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Hike from Tirtga Gangga through beautiful rice fields, via Bukit Cinta viewpoint and up the hills to Lempuyang Temple and the famous Gates.
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This walk starts from Tirta Gangga Water Palace, about 20 km (35 minutes) north of Candidasa. We walked to Tirta Gangga from Tenganan Village the day before.
Tips for Hike from Tirta Gangga to Lempuyang Temple
- We carried our rucksacks and continued walking from Lempuyang Temple to Ahmed. Alternatively, it’s easy to get a taxi from Lempuyang Temple.
- You can walk to Tirta Gangga from Tenganan Village.
- Set off early to avoid the heat of the day.
- Remember sunscreen, sunhat and sunglasses
- Take plenty of water and snacks, there are not many warungs on the route.
- In Tirta Gangga the night before we stayed in Pondok Alam Bukit*.
- Check out the Best Hikes in Bali, or discover other hikes and bike rides in our Bali Guide.
From Tirta Gangga Water Palace (Tripadvisor Reviews*), head left up the road as it bends around the corner. Continue walking around the hill and after about 1 km you’ll see a path heading through the rice fields to your right.
Through the Rice fields
The small path heads straight through some beautiful rice fields. To start with there is a camp with many sculptures and huts by the path. Soon you pass that and come across villagers working in the fields. The path continues along the edge of the fields by a little irrigation channel. After rain this channel can cause some slight flooding of the path. However, you can always find your way around by looking for where the villagers must have gone, and these wet sections only last 10 metres or so.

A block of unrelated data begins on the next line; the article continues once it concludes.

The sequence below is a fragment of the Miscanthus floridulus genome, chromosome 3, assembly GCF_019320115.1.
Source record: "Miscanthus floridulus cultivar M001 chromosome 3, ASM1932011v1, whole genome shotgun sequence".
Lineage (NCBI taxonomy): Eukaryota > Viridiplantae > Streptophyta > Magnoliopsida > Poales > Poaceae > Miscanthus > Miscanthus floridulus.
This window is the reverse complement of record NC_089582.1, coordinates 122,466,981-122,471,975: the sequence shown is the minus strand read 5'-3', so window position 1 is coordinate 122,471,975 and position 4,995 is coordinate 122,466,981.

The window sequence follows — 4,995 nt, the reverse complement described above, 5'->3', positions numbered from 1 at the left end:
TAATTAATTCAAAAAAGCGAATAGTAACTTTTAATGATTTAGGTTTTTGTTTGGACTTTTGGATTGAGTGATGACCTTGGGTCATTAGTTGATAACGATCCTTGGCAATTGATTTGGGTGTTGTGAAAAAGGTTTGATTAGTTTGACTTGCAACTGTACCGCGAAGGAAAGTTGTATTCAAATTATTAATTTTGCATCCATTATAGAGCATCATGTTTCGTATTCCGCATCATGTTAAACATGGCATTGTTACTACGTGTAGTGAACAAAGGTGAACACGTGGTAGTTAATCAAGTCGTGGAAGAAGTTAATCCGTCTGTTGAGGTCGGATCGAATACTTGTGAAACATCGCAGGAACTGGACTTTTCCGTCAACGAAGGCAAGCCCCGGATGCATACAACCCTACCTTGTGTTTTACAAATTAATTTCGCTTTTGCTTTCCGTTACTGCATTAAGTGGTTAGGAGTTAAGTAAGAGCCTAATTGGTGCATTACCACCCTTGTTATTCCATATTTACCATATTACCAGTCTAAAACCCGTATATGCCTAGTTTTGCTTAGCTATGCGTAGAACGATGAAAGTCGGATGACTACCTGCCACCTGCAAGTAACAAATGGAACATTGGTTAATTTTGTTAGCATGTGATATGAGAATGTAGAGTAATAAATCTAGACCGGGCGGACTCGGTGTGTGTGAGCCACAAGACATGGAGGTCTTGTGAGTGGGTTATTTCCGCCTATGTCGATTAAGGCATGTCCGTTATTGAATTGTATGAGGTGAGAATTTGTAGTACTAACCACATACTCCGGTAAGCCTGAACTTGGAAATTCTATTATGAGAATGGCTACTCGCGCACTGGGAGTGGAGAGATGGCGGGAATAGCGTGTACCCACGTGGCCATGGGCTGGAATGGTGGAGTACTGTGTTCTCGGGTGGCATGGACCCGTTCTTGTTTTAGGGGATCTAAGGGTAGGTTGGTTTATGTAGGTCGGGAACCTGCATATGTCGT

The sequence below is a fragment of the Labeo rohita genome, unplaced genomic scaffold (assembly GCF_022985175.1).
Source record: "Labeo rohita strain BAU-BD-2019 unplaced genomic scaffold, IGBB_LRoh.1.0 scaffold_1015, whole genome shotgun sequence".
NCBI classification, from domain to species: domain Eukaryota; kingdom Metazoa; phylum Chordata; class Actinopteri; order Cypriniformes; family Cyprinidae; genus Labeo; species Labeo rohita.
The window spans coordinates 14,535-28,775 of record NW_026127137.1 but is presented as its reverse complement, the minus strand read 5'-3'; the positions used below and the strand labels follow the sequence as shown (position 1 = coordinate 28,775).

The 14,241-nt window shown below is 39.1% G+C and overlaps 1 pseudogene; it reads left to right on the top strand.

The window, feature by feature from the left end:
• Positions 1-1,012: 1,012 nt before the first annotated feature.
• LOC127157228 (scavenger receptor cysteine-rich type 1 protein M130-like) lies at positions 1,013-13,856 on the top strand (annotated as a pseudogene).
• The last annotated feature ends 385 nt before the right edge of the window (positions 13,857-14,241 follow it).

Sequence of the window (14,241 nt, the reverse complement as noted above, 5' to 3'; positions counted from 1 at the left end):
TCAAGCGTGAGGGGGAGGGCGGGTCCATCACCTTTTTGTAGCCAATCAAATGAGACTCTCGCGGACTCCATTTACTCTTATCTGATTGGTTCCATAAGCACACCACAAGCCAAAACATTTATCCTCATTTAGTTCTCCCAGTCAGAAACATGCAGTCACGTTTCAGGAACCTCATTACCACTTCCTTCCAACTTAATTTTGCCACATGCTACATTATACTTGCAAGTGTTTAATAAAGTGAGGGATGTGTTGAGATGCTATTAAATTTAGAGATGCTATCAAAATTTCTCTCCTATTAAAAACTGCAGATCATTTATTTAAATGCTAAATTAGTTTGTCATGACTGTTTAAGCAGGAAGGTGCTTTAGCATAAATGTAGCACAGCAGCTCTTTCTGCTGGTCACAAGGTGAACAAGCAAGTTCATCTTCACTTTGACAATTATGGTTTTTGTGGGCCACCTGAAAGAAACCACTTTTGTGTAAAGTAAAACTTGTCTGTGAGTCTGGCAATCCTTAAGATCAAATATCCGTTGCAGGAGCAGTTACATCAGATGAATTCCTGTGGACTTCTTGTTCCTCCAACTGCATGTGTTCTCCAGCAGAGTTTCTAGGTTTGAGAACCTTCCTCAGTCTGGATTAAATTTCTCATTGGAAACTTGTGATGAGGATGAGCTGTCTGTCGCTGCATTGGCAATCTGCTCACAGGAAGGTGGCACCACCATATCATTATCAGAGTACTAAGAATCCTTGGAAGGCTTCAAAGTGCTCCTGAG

About 1.5 km from the road, you’ll reach a tarred track and some motorbikes. Remember to keep looking backwards, up at Mount Agung. After another 15 minutes walking down the track you’ll reach a junction with the road.
Walking to Bukit Cinta
At the junction, turn left to head up along the road. You’ll wiggle through a small village, then turn right at another junction. Head right again at a T-junction and soon you’ll reach Bukit Cinta viewpoint. It’s on the right-hand side of the road at a corner. There’s a muddy path here into a rice field. Roughly 10 metres later there’s an area at the top of a slope where everyone stands to take photos of rice fields with Mount Agung in the background.
A few metres further down the road is Bali Asli Restaurant (Website, Tripadvisor Reviews*). There are super beautiful views from here, and it’s a great place to relax before continuing with the hike to Lempuyang Temple.
Along and Up the Hill
Return back to the T-junction, and this time continue straight on and take the next right. At the next junction turn left and at the start of the next village head right along a small road, down and across a bridge. From here the ascent starts.
Take the first left, then right at the next T-junction. Continue walking up this small road all the way until you reach a temple. The route gets steeper and steeper as you go, and you’ll see some nice views over to Mount Agung and some cute houses and cows.